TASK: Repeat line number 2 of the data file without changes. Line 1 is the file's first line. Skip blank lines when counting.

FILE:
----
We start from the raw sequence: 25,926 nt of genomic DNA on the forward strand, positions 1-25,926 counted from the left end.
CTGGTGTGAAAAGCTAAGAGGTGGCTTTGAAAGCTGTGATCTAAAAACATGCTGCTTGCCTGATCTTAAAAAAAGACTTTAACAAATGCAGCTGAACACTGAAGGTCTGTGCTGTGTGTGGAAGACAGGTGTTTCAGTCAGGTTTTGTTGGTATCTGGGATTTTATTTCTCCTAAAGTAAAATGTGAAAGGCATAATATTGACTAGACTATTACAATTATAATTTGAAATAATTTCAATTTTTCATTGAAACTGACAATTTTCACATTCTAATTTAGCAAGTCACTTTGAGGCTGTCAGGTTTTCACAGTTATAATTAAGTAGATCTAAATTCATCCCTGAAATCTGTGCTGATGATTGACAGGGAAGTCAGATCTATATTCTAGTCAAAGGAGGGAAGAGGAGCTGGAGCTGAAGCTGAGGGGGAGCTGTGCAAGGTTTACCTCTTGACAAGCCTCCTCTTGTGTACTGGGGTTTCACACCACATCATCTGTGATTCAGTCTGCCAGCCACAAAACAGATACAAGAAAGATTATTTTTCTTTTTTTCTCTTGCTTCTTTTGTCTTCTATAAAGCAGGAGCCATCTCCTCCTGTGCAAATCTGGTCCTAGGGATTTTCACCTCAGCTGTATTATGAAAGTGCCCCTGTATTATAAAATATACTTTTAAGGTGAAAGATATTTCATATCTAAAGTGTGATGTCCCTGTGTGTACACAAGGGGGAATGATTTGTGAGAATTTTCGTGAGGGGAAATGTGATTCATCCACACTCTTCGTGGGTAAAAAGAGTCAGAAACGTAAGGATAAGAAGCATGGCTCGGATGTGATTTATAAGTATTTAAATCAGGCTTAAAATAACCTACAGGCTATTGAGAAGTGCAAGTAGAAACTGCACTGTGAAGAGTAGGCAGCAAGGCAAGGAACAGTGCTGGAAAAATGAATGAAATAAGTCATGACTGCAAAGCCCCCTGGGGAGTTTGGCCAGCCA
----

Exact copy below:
CTGGTGTGAAAAGCTAAGAGGTGGCTTTGAAAGCTGTGATCTAAAAACATGCTGCTTGCCTGATCTTAAAAAAAGACTTTAACAAATGCAGCTGAACACTGAAGGTCTGTGCTGTGTGTGGAAGACAGGTGTTTCAGTCAGGTTTTGTTGGTATCTGGGATTTTATTTCTCCTAAAGTAAAATGTGAAAGGCATAATATTGACTAGACTATTACAATTATAATTTGAAATAATTTCAATTTTTCATTGAAACTGACAATTTTCACATTCTAATTTAGCAAGTCACTTTGAGGCTGTCAGGTTTTCACAGTTATAATTAAGTAGATCTAAATTCATCCCTGAAATCTGTGCTGATGATTGACAGGGAAGTCAGATCTATATTCTAGTCAAAGGAGGGAAGAGGAGCTGGAGCTGAAGCTGAGGGGGAGCTGTGCAAGGTTTACCTCTTGACAAGCCTCCTCTTGTGTACTGGGGTTTCACACCACATCATCTGTGATTCAGTCTGCCAGCCACAAAACAGATACAAGAAAGATTATTTTTCTTTTTTTCTCTTGCTTCTTTTGTCTTCTATAAAGCAGGAGCCATCTCCTCCTGTGCAAATCTGGTCCTAGGGATTTTCACCTCAGCTGTATTATGAAAGTGCCCCTGTATTATAAAATATACTTTTAAGGTGAAAGATATTTCATATCTAAAGTGTGATGTCCCTGTGTGTACACAAGGGGGAATGATTTGTGAGAATTTTCGTGAGGGGAAATGTGATTCATCCACACTCTTCGTGGGTAAAAAGAGTCAGAAACGTAAGGATAAGAAGCATGGCTCGGATGTGATTTATAAGTATTTAAATCAGGCTTAAAATAACCTACAGGCTATTGAGAAGTGCAAGTAGAAACTGCACTGTGAAGAGTAGGCAGCAAGGCAAGGAACAGTGCTGGAAAAATGAATGAAATAAGTCATGACTGCAAAGCCCCCTGGGGAGTTTGGCCAGCCA